(b) It is unlawful for any person to buy, sell, barter, or otherwise exchange for profit, or to offer to buy, sell, barter, or otherwise exchange for profit, the raw fur, as defined by Section 4005, of any fur-bearing mammal or nongame mammal that was trapped in this state, with a body-gripping trap as described in subdivision (a).

(c) It is unlawful for any person, including an employee of the federal, state, county, or municipal government, to use or authorize the use of any steel-jawed leghold trap, padded or otherwise, to capture any game mammal, fur-bearing mammal, nongame mammal, protected mammal, or any dog or cat. The prohibition in this subdivision does not apply to federal, state, county, or municipal government employees or their duly authorized agents in the extraordinary case where the otherwise prohibited padded-jaw leghold trap is the only method available to protect human health or safety.

(d) For purposes of this section, fur-bearing mammals, game mammals, nongame mammals, and protected mammals are those mammals so defined by statute on January 1, 1997.

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FGC § 3003.5 (California nongame mammal regulations)

Methods of Taking

Click here.

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FGC § 3005 (California nongame mammal regulations)

Methods of Taking

Click here.

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FGC § 3005.5 (California nongame mammal regulations)

Methods of Taking

Click here.

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FGC § 3012 (California nongame mammal regulations)

Methods of Taking

Click here.

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FGC § 3031 (California nongame mammal regulations)

Hunting Licenses

Click here.

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FGC § 3039 (California nongame mammal regulations)

Hunting Licenses

Click here.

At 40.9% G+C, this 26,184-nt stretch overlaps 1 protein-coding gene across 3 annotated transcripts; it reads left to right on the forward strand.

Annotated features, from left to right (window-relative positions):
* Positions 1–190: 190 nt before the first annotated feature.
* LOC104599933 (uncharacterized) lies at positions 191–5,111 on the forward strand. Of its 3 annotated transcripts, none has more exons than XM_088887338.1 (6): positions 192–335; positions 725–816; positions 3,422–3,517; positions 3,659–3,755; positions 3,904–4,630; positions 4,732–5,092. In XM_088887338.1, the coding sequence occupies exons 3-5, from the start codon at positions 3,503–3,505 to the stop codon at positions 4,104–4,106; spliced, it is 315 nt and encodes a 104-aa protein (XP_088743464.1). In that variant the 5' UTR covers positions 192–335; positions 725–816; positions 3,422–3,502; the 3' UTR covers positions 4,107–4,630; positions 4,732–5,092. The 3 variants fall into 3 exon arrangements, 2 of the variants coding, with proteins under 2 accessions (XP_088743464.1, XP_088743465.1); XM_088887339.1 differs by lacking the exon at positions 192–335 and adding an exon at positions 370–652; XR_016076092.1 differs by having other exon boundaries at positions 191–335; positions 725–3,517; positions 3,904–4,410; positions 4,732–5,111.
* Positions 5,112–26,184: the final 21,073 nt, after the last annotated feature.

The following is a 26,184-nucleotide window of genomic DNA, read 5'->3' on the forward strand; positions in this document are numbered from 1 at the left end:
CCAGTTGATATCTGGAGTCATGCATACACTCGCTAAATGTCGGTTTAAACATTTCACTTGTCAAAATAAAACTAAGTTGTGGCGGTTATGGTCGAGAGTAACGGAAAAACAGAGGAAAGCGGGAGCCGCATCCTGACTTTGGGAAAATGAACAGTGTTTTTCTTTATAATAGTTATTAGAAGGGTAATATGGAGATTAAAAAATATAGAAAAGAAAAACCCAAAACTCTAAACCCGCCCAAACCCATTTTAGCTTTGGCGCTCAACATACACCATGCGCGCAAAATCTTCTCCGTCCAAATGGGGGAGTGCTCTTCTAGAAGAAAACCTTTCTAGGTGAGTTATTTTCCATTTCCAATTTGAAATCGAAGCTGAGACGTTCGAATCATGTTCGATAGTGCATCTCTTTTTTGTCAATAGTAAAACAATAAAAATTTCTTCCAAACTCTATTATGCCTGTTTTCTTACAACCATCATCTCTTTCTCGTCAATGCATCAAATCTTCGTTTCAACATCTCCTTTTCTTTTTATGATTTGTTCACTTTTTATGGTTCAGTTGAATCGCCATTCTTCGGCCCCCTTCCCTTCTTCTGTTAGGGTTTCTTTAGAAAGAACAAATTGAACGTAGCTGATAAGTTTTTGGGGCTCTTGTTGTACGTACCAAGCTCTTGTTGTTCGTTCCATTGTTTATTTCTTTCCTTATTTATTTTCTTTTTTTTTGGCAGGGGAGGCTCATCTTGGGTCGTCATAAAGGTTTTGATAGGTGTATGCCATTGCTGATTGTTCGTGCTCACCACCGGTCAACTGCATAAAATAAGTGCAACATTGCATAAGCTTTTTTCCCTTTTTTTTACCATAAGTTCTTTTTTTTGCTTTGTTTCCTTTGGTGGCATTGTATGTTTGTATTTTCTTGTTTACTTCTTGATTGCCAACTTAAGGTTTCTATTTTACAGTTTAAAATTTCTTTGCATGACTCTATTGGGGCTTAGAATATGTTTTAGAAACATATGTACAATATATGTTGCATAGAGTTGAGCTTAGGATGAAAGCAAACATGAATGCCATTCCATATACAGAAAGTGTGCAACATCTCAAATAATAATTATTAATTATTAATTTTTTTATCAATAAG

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FGC § 3501 (California nongame mammal regulations)

General Provisions

Click here.

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FGC § 4004 (California nongame mammal regulations)

Trapping Provisions

Click here.


FGC § 4150 (California nongame mammal regulations)

Nongame Mammals

A mammal occurring naturally in California that is not a game mammal, fully protected mammal, or fur-bearing mammal is a nongame mammal. A nongame mammal may not be taken or possessed except as provided in this code or in accordance with regulations adopted by the commission.

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FGC § 4151 (California nongame mammal regulations)

Nongame Mammals

Any house cat (Felis domesticus) found within the limits of any fish and game refuge is a nongame mammal, unless it is in the residence of its owner or upon the grounds of the owner adjacent to such residence. [Add to nongame mammals page__]

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FGC § 4152 (California nongame mammal regulations)

Nongame Mammals

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FGC § 12156 (California nongame mammal regulations)

Forfeitures, Revocation, and Seizures

No person who is licensed or required to be licensed pursuant to Section 4005 and who is convicted of a violation of any provision of Article 1 (commencing with Section 4000) of Chapter 2 of Part 3 of Division 4 or of Section 4150 shall take any fur-bearing or nongame mammal in the state for three years from the date of the next regularly scheduled meeting of the commission held at least 30 days after the date of that conviction. The commission shall revoke the trapping license of the person who is prohibited from taking fur-bearing and nongame mammals in the state, if the person has one, for the period of prohibition. No person shall obtain, or attempt to obtain, a trapping license during a period of prohibition.

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Title 14, California Code of Regulations

14 CCR § 251 (California nongame mammal regulations)

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14 CCR § 251.5 (California nongame mammal regulations)

Game Birds, Game Mammals, Furbearers and Nongame Animals, Possession Of.

(a) Migratory game birds may not be held beyond the period provided by the federal regulations and in accordance with the daily bag and possession limits prescribed by these regulations. (See section 500.)

(b) Live mountain lions may be possessed only under terms of a permit issued by the Department pursuant to section 2150 of the Fish and Game Code or if the owner can demonstrate that the mountain lion was in his/her possession on or before June 6, 1990 under a permit issued pursuant to section 3200 of said code.

(c) Every game bird, game mammal, furbearer or nongame animal taken under the authority of a hunting or trapping license and reduced to possession by the hunter or trapper shall be immediately killed and become a part of the daily bag limit.